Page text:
What are Viruses?
- Viral pathogenesis is the study of how viruses cause disease in their hosts. It is a specialized field of study in the science of virology. Pathogenesis is the process in which an initial infection becomes a disease. Viral disease is a sum of the effects on the host caused by the replication of the virus and of the host’s subsequent immune response.
- Viruses are simple submicroscopic parasites of plants, animals, and bacteria. Some are the causative agents of disease.
- Viruses consist essentially of a core of RNA or DNA surrounded by a protein coat. Unable to replicate without a host cell, viruses are typically not considered living organisms.
Three requirements must be satisfied to ensure a successful infection of a host:
- There must be sufficient virus available to initiate the infection.
- Cells at the site of infection must be accessible, susceptible, and allow the virus to enter.
- The host anti-viral defense systems must be ineffective or absent.
- The first goal of the invading virus is to successfully enter a host.
- The second goal is to multiply and flourish.
- The third goal is to disperse to new hosts.
- Implantation: This is the process by which the virus gains entry into the body. In order to invade, the virus must implant at an entry portal into the body, such as the cells of tissues in the respiratory and gastrointestinal systems, the skin or the genital area.
- Replication: To be successful, the invading virus must reproduce itself in large numbers. It usually does this outside of the cells in the fluids around the cells. This replication involves reproduction of the viral DNA and RNA to create new virus particles.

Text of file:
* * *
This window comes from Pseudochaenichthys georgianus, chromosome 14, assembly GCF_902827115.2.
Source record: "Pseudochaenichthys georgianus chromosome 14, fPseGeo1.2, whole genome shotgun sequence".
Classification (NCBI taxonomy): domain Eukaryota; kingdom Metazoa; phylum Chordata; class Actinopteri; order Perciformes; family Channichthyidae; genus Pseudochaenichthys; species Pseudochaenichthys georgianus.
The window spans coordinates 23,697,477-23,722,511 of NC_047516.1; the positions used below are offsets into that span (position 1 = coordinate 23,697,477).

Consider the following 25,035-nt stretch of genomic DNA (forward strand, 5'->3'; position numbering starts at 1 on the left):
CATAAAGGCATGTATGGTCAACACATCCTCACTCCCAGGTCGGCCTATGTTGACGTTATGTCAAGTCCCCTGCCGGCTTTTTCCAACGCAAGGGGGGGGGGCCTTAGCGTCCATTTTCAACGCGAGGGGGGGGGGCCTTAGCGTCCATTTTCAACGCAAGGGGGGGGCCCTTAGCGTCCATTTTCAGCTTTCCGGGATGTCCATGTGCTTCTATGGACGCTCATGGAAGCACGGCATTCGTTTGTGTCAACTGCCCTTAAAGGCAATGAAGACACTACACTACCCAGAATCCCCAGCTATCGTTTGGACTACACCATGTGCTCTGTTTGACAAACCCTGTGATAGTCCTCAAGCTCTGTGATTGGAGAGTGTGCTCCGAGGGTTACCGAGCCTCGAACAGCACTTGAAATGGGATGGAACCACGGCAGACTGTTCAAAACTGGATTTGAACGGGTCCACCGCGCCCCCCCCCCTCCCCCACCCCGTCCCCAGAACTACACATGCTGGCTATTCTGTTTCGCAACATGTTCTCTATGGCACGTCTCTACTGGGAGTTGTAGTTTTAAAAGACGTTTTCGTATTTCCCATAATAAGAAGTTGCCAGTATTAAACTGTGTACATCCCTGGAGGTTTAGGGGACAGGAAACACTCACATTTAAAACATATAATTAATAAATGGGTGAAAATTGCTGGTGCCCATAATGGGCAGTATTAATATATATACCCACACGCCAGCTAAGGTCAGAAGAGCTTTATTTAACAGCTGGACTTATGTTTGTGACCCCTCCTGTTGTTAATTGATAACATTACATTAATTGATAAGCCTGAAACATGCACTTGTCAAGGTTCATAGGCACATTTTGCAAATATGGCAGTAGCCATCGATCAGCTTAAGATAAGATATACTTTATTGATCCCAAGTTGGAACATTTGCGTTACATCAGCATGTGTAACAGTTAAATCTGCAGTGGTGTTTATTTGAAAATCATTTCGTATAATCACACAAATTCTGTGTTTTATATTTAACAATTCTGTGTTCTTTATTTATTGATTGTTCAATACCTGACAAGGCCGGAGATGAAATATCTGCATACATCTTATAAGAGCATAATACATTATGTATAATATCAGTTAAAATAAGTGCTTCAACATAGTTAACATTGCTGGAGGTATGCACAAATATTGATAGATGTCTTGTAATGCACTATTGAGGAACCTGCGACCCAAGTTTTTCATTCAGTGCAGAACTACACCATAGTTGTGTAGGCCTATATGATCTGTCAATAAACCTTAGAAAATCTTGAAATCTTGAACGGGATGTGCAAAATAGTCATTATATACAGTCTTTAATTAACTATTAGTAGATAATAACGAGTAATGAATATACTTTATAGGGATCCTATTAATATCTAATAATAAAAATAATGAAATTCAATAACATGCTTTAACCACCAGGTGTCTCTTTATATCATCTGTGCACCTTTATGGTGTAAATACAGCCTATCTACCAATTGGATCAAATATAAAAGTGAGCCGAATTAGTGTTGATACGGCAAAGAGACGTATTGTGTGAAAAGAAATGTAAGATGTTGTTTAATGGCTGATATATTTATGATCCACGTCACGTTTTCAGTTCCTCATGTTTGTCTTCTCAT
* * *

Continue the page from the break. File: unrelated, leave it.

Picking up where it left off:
- Dispersal: The replicated viruses must spread to specific targeted organs throughout the body. The most common route of spread from the portal of entry to the target organ is the circulatory system, which the virus reaches via the interstitial lymph fluids. From the lymphatic system the viruses enter the blood and are carried to disease sites. Viruses can access target organs from the blood and then by multiplying inside body cells, moving through gaps, or by being carried inside the organ on leukocytes or white blood cells. Some viruses, such as rabies and Herpes viruses, target the nervous system and disseminate through the nerves.
- Shedding: In the next step, the viruses must spread to sites where shedding into the environment can occur. The respiratory tracts, the urogenital region and the blood are the most frequent sites of viral shedding.
Factors that affect these pathogenic mechanisms are:
- Accessibility: how available the host tissues are to the virus
- Susceptibility of the host: how vulnerable the host cells are to virus multiplication
- Susceptibility of the virus: whether the virus is vulnerable to the host’s defenses.
- As with all parasites, natural selection favors the development of low-virulence virus strains that do not kill the host. A living host is far more likely to spread the virus to new hosts than a dead one. Parasites invading a new host species will typically kill large numbers until some immunity and accommodation occurs, after which death rates drop and some hosts are unaffected by the disease but carry it and spread it.